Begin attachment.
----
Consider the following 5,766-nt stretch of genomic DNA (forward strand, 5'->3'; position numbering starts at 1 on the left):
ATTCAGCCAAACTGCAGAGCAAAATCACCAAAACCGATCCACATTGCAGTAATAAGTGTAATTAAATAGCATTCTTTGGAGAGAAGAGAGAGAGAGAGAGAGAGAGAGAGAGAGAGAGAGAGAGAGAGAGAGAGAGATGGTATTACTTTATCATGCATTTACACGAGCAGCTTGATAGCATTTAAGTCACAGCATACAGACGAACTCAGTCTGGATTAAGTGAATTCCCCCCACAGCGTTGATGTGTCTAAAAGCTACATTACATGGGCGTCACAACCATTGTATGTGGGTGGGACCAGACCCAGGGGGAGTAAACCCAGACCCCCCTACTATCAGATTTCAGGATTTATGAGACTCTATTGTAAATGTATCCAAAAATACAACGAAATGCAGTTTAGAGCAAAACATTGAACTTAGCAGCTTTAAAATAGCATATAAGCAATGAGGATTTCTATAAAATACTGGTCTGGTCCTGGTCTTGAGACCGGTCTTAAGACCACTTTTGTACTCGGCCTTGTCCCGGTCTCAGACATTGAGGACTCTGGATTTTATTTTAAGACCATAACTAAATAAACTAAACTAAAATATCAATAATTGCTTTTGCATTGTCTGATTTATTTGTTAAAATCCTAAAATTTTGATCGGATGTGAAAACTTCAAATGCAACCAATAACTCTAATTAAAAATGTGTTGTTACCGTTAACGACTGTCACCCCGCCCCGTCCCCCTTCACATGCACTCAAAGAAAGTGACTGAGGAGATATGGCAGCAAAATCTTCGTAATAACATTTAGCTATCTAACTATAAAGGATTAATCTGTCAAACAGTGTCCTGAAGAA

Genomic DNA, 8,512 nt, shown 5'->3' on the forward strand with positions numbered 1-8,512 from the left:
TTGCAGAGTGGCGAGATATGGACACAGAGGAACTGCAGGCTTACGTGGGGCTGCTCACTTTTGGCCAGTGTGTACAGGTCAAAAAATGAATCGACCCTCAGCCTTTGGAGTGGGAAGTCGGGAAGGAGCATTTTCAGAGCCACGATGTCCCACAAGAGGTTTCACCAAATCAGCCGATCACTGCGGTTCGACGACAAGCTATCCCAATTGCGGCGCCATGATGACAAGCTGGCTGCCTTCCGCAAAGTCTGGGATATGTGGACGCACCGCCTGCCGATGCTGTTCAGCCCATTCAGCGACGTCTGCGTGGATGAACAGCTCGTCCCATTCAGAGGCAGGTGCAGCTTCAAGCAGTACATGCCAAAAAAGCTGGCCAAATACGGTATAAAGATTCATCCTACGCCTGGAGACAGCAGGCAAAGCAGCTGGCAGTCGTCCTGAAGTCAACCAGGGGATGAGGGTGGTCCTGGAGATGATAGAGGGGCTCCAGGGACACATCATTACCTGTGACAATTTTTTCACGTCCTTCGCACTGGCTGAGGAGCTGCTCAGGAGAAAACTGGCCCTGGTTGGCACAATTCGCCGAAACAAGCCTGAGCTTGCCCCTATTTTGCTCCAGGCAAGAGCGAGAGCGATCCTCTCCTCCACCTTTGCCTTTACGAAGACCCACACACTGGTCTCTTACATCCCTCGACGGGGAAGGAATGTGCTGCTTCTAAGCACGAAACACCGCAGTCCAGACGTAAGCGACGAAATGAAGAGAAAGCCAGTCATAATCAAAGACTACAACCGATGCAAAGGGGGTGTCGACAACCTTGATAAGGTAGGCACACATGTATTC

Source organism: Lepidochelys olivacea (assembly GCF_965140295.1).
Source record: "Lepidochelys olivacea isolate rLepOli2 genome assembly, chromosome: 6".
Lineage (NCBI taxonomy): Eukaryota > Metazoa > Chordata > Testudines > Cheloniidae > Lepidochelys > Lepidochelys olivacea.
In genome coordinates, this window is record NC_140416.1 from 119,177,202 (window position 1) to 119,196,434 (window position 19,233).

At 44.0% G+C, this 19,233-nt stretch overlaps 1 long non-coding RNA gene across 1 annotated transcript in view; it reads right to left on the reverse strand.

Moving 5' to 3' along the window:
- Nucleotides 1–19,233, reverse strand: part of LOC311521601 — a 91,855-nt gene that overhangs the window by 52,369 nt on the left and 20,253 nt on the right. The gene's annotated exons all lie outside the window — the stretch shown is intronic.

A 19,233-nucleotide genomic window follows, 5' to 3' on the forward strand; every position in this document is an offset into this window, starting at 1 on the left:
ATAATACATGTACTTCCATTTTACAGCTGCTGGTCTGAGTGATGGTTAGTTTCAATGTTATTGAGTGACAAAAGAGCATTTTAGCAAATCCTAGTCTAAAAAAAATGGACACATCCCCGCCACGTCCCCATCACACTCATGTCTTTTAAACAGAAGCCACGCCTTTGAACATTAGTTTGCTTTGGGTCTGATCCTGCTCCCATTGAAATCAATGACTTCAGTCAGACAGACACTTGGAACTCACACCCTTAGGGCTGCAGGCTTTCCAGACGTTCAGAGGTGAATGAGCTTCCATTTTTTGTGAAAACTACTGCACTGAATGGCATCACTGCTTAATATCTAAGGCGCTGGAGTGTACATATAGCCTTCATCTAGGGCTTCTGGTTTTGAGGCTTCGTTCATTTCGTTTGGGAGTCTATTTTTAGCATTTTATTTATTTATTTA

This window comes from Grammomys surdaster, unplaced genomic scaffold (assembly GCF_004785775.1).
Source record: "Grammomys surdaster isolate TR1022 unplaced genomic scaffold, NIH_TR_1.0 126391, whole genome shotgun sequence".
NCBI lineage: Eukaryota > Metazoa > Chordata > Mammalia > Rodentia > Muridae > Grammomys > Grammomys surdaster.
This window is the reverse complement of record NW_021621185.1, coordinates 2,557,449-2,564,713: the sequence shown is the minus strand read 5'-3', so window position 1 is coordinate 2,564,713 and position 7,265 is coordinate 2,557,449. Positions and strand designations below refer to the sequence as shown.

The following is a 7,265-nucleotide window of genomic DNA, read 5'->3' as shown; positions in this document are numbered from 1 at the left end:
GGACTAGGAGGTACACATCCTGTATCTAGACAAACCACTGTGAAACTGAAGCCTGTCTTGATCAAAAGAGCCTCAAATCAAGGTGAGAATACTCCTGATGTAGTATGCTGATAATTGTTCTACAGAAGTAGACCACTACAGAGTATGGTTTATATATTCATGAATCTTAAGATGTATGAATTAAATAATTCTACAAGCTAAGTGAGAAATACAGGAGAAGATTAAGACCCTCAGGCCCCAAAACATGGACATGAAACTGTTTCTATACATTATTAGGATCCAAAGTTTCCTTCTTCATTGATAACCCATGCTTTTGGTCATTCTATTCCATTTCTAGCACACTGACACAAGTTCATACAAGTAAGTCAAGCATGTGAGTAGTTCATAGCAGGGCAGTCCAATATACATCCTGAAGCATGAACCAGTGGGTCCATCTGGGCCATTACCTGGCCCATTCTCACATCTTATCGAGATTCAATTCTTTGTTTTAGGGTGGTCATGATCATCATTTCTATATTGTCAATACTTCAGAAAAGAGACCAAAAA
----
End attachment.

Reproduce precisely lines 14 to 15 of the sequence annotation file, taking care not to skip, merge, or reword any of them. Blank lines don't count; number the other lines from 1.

This window comes from Grammomys surdaster, unplaced genomic scaffold (assembly GCF_004785775.1).
Source record: "Grammomys surdaster isolate TR1022 unplaced genomic scaffold, NIH_TR_1.0 126391, whole genome shotgun sequence".